Slovenian lawmakers approved Monday legislation to compensate Bosnian and Croatian citizens for bank deposits lost with the disintegration of Yugoslavia, an issue that has poisoned relations for two decades and sparked a European court case.
The bill was approved by a vote 51 against 13, with two abstentions, in the 90-seat parliament.
Slovenia's government expects around 300,000 claims worth up to 385 million euros ($437 million), which will be repaid starting next year.
The compensation scheme was required by the European Court of Human Rights, which ruled in July 2014 against Slovenia in a case brought by a group of Bosnian citizens over savings deposited in the Slovenian Ljubljanska Banka's Sarajevo subsidiary before the 1992-1995 war in Bosnia.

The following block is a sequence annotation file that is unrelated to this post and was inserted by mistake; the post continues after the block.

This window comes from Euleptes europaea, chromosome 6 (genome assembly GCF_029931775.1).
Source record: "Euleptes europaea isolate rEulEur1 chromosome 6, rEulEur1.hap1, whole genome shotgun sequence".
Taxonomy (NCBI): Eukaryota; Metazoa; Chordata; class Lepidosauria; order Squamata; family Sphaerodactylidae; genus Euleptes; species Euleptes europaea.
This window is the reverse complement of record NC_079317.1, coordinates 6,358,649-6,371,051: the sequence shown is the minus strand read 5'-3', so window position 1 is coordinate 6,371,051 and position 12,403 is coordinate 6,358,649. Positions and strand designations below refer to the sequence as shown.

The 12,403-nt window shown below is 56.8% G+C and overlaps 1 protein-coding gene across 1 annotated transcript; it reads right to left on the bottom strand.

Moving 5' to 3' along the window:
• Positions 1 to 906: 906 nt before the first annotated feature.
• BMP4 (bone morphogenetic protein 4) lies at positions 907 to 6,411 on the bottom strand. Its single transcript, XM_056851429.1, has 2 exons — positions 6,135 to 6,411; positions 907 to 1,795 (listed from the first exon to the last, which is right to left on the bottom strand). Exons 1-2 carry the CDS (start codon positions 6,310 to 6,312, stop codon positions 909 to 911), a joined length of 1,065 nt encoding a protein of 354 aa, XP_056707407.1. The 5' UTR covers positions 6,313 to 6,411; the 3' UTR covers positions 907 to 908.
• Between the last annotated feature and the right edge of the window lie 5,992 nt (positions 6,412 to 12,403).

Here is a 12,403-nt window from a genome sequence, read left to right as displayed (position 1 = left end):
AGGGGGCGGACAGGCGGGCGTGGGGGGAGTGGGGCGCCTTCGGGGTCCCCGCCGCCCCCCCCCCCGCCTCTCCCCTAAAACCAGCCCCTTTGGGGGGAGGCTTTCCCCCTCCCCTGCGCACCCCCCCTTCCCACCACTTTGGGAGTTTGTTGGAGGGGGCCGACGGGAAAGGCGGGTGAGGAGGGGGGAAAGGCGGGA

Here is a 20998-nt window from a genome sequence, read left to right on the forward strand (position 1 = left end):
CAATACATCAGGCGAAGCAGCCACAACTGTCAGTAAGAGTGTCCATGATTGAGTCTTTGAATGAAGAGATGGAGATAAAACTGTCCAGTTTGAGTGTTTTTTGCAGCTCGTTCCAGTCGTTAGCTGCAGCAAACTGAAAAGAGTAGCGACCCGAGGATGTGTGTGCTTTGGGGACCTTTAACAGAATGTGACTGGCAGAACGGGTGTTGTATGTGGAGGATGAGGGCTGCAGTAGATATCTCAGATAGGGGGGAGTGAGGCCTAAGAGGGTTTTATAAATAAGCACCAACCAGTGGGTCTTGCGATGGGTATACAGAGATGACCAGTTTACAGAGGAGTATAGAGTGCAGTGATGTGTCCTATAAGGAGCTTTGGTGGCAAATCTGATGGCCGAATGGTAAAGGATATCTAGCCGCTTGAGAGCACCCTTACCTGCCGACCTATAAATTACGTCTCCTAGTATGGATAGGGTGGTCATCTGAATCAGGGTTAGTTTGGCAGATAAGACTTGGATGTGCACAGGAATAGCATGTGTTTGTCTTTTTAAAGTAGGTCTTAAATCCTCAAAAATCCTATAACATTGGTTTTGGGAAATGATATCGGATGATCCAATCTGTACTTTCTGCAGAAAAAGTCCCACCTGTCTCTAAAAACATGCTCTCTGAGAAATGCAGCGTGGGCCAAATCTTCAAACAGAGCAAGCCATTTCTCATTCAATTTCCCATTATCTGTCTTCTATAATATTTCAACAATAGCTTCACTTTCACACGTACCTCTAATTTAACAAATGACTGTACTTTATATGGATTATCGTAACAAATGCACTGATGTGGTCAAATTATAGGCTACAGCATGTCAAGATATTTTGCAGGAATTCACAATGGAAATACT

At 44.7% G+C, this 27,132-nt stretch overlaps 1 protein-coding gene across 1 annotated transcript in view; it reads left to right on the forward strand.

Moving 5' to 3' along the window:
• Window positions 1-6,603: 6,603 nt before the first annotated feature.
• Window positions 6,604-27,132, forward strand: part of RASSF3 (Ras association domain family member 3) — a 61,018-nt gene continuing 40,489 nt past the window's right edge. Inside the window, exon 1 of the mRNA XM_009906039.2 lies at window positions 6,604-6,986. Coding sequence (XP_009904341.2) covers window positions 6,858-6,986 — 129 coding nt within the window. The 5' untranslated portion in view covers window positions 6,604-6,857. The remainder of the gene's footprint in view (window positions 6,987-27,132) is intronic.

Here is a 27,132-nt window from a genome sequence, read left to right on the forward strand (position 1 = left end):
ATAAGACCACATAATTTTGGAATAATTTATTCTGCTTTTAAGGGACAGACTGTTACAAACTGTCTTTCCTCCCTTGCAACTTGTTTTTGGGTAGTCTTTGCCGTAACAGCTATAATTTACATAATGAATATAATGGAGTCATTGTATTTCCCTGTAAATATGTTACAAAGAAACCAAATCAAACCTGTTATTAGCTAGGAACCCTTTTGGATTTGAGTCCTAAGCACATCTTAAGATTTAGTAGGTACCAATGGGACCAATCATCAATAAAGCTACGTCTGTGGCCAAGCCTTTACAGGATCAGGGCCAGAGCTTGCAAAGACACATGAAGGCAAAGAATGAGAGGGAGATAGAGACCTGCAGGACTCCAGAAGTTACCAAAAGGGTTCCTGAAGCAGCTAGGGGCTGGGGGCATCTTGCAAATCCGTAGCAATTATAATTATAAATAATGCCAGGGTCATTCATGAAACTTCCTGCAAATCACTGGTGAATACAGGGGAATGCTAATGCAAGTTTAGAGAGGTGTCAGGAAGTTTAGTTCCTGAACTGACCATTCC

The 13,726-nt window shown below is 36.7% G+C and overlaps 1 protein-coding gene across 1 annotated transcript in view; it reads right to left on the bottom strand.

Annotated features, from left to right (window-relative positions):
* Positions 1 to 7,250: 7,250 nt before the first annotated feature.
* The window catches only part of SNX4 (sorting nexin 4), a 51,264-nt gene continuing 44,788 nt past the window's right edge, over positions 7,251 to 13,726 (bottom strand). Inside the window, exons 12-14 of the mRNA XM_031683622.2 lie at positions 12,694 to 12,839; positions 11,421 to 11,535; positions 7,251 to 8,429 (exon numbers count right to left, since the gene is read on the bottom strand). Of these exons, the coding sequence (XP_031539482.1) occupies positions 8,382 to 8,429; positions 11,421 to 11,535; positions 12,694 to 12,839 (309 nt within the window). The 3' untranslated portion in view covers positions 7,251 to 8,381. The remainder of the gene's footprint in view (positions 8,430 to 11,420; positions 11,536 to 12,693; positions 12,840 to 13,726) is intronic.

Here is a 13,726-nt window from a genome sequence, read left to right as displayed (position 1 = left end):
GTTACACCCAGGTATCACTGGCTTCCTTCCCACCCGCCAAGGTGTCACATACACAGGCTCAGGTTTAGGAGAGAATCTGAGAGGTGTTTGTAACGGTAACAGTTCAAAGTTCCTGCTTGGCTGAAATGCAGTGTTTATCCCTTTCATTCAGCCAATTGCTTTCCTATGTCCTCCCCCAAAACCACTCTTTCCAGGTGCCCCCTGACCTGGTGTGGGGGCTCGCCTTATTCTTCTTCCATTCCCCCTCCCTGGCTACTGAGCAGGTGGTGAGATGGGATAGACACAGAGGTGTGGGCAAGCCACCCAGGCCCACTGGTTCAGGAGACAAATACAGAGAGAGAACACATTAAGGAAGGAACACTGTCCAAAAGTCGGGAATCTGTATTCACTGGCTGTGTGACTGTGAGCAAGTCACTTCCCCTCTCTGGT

The Court demanded Slovenia compensate not only the plaintiffs, but also set up a scheme to repay all Bosnian and Croatian citizens that never managed to recover their foreign currency deposits in Ljubljanska Banka.
The dispute had remained unsolved for over twenty years because Slovenia wanted the bank deposits row to be solved as part of negotiations among all former Yugoslav states over the heritage of the extinct federation.
Slovenia and neighbouring Croatia were the first former Yugoslav republics to declare independence in 1991 and are the only two who have managed so far to join the European Union. Slovenia joined in 2004 and Croatia in 2013.